The National Chicken Council and U.S. Poultry & Egg Association hailed today’s decision by the 5th U.S. Circuit Court of Appeals wiping out an “onerous and unnecessary” regulation imposed on poultry farms by the Environmental Protection Agency as a “victory for common sense.”
“America’s poultry farmers are good stewards of the land,” NCC and USPOULTRY said in a statement. “EPA’s requirement that farms had to apply for a discharge permit, even though no discharge occurs, was an onerous and unnecessary bureaucratic invention. Getting rid of it is a victory for common sense.”
NCC and USPOULTRY participated in a challenge filed in the court in New Orleans to overturn EPA’s policy that livestock and poultry farmers have a “duty to apply” for discharge permit. Broiler chicken farms keep animals indoors on dry litter systems and do not discharge waste. NCC and USPOULTRY argued in the brief that EPA had no authority to impose a duty to get a permit unless there is an actual discharge.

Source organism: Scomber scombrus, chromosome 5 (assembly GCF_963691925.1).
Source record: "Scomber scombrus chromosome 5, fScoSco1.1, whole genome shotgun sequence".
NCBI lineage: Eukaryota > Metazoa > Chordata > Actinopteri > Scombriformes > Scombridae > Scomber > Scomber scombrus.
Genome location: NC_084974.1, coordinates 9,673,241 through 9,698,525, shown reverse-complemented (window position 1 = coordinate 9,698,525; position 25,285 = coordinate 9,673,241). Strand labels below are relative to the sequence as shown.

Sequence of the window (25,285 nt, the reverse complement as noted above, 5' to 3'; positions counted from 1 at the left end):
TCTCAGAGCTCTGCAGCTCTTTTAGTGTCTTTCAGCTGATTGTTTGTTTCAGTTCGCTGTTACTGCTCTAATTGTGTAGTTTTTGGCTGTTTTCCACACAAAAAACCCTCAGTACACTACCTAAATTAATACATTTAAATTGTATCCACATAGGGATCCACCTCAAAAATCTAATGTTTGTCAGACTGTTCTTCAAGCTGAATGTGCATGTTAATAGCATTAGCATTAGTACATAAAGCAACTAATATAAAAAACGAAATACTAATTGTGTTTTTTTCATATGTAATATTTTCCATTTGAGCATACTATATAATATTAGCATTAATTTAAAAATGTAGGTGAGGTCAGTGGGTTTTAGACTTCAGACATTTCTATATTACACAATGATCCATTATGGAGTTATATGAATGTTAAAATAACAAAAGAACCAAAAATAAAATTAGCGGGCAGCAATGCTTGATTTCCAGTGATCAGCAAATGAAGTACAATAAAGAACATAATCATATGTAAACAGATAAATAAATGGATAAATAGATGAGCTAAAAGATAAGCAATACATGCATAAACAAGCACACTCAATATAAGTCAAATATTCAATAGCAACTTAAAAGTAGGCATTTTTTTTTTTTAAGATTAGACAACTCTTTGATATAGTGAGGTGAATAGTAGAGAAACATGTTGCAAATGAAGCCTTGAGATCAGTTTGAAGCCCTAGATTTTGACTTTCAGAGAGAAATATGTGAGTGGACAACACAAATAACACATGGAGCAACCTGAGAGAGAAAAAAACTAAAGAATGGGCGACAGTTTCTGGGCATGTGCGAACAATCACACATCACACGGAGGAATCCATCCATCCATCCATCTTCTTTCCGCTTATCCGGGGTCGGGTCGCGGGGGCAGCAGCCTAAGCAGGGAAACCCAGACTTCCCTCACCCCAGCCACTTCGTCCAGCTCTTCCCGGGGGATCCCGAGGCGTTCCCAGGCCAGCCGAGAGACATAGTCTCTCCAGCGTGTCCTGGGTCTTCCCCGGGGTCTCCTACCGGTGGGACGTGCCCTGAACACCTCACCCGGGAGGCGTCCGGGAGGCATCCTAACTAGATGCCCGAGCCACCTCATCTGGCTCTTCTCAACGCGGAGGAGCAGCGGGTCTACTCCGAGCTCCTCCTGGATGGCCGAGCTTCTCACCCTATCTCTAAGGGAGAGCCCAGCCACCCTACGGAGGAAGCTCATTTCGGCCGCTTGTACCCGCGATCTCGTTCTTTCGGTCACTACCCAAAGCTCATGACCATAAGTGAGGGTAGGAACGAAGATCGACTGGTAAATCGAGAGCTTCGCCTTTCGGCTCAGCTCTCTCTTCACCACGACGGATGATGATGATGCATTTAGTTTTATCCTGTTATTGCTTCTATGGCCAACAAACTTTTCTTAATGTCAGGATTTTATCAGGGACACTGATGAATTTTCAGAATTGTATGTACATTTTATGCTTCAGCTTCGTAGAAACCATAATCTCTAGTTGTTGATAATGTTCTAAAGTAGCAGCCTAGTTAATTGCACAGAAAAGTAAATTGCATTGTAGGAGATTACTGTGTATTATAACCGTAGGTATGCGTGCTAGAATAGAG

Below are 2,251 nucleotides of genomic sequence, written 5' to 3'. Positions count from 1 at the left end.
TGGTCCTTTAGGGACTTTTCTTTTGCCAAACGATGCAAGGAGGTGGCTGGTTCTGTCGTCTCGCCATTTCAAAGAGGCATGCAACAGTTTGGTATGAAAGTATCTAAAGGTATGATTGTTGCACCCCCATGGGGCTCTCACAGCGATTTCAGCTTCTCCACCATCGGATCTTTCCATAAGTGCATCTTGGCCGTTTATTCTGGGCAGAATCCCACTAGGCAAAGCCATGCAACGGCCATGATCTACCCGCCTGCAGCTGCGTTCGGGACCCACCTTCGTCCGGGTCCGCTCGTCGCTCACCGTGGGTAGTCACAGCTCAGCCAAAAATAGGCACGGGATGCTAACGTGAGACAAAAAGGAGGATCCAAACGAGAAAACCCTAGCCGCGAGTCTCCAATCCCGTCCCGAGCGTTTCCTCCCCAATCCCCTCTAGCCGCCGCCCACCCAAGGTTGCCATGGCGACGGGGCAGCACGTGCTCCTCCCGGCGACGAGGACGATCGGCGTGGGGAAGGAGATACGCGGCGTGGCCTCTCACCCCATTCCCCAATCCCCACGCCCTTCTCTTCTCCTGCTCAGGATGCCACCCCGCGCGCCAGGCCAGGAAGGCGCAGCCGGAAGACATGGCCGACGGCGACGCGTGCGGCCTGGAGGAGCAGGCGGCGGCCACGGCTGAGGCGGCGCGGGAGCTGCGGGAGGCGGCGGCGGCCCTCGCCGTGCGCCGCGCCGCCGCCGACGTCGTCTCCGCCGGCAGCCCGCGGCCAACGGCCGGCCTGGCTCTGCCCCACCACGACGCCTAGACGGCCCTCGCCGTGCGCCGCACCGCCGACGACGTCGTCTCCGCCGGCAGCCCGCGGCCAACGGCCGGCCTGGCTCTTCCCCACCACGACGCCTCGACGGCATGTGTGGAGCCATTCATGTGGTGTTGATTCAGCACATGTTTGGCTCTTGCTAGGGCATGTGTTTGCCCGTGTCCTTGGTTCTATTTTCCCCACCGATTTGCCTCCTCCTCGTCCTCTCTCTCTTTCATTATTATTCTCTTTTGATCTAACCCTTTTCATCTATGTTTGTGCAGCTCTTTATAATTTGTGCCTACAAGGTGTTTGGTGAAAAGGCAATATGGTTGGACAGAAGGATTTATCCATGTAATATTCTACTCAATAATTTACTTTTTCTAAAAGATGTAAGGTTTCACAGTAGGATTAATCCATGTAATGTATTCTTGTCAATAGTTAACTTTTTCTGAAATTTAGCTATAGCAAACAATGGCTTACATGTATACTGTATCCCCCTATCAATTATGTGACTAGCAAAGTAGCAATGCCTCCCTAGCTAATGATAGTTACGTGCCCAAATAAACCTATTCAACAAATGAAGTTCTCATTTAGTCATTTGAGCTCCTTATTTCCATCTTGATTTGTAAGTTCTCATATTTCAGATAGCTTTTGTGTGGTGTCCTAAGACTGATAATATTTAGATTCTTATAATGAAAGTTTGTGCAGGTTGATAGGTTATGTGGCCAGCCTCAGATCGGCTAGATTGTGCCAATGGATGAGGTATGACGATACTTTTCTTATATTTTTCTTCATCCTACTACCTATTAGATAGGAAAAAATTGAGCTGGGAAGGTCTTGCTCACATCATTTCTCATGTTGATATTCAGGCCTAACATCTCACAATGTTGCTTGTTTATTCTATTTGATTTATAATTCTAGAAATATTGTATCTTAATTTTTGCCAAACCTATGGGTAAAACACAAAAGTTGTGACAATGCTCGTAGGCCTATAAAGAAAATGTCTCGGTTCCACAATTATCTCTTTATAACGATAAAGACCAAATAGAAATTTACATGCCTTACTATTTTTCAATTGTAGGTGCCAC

The National Chicken Council represents integrated chicken producer-processors, the companies that produce and process chickens. Member companies of NCC account for more than 95 percent of the chicken sold in the United States.
The U.S. Poultry & Egg Association is dedicated to the growth, progress, and welfare of the poultry industry and all of its individual and corporate interests. Membership includes producers and processors of broilers, turkeys, ducks, eggs and breeding stock, as well as allied companies. Formed in 1947, the association has affiliations in 26 states and member companies worldwide. The group’s mission focuses on research, education, communication, and technical assistance.